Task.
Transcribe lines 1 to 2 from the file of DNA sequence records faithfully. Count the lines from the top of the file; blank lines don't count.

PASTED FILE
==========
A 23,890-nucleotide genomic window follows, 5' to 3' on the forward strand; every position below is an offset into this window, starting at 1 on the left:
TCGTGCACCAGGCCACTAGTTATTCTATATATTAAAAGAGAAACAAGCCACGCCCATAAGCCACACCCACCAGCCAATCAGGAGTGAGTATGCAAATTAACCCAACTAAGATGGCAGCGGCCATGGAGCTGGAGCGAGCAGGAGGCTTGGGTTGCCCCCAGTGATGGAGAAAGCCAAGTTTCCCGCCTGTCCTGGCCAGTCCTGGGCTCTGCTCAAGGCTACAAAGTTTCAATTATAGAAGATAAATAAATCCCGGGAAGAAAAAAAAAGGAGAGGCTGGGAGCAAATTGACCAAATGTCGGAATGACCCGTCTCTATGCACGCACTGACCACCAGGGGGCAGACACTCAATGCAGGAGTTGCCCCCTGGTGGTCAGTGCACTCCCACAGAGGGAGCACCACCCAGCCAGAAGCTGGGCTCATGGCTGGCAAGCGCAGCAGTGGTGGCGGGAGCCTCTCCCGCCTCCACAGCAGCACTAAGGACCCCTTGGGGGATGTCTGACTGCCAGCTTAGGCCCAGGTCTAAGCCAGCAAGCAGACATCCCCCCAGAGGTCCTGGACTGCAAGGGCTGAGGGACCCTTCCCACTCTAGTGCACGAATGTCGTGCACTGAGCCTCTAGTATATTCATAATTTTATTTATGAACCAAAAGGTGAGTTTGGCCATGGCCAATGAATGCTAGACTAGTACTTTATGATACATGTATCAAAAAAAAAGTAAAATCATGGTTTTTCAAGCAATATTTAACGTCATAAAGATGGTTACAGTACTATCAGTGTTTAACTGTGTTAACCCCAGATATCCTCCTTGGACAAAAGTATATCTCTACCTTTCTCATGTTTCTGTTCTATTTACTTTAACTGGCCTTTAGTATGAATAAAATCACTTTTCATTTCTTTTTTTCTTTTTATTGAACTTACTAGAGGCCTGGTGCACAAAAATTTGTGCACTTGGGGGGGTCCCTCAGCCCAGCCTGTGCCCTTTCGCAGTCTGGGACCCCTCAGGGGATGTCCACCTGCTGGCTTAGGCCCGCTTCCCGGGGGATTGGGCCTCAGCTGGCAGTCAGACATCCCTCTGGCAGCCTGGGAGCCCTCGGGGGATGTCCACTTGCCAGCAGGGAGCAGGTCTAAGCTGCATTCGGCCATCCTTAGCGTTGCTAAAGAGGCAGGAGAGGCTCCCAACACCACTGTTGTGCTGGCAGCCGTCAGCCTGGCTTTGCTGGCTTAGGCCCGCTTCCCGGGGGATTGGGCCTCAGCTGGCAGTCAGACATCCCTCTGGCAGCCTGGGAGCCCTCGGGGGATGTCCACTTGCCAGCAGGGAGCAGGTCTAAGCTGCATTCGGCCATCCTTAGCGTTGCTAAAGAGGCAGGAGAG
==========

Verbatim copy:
A 23,890-nucleotide genomic window follows, 5' to 3' on the forward strand; every position below is an offset into this window, starting at 1 on the left:
TCGTGCACCAGGCCACTAGTTATTCTATATATTAAAAGAGAAACAAGCCACGCCCATAAGCCACACCCACCAGCCAATCAGGAGTGAGTATGCAAATTAACCCAACTAAGATGGCAGCGGCCATGGAGCTGGAGCGAGCAGGAGGCTTGGGTTGCCCCCAGTGATGGAGAAAGCCAAGTTTCCCGCCTGTCCTGGCCAGTCCTGGGCTCTGCTCAAGGCTACAAAGTTTCAATTATAGAAGATAAATAAATCCCGGGAAGAAAAAAAAAGGAGAGGCTGGGAGCAAATTGACCAAATGTCGGAATGACCCGTCTCTATGCACGCACTGACCACCAGGGGGCAGACACTCAATGCAGGAGTTGCCCCCTGGTGGTCAGTGCACTCCCACAGAGGGAGCACCACCCAGCCAGAAGCTGGGCTCATGGCTGGCAAGCGCAGCAGTGGTGGCGGGAGCCTCTCCCGCCTCCACAGCAGCACTAAGGACCCCTTGGGGGATGTCTGACTGCCAGCTTAGGCCCAGGTCTAAGCCAGCAAGCAGACATCCCCCCAGAGGTCCTGGACTGCAAGGGCTGAGGGACCCTTCCCACTCTAGTGCACGAATGTCGTGCACTGAGCCTCTAGTATATTCATAATTTTATTTATGAACCAAAAGGTGAGTTTGGCCATGGCCAATGAATGCTAGACTAGTACTTTATGATACATGTATCAAAAAAAAAGTAAAATCATGGTTTTTCAAGCAATATTTAACGTCATAAAGATGGTTACAGTACTATCAGTGTTTAACTGTGTTAACCCCAGATATCCTCCTTGGACAAAAGTATATCTCTACCTTTCTCATGTTTCTGTTCTATTTACTTTAACTGGCCTTTAGTATGAATAAAATCACTTTTCATTTCTTTTTTTCTTTTTATTGAACTTACTAGAGGCCTGGTGCACAAAAATTTGTGCACTTGGGGGGGTCCCTCAGCCCAGCCTGTGCCCTTTCGCAGTCTGGGACCCCTCAGGGGATGTCCACCTGCTGGCTTAGGCCCGCTTCCCGGGGGATTGGGCCTCAGCTGGCAGTCAGACATCCCTCTGGCAGCCTGGGAGCCCTCGGGGGATGTCCACTTGCCAGCAGGGAGCAGGTCTAAGCTGCATTCGGCCATCCTTAGCGTTGCTAAAGAGGCAGGAGAGGCTCCCAACACCACTGTTGTGCTGGCAGCCGTCAGCCTGGCTTTGCTGGCTTAGGCCCGCTTCCCGGGGGATTGGGCCTCAGCTGGCAGTCAGACATCCCTCTGGCAGCCTGGGAGCCCTCGGGGGATGTCCACTTGCCAGCAGGGAGCAGGTCTAAGCTGCATTCGGCCATCCTTAGCGTTGCTAAAGAGGCAGGAGAG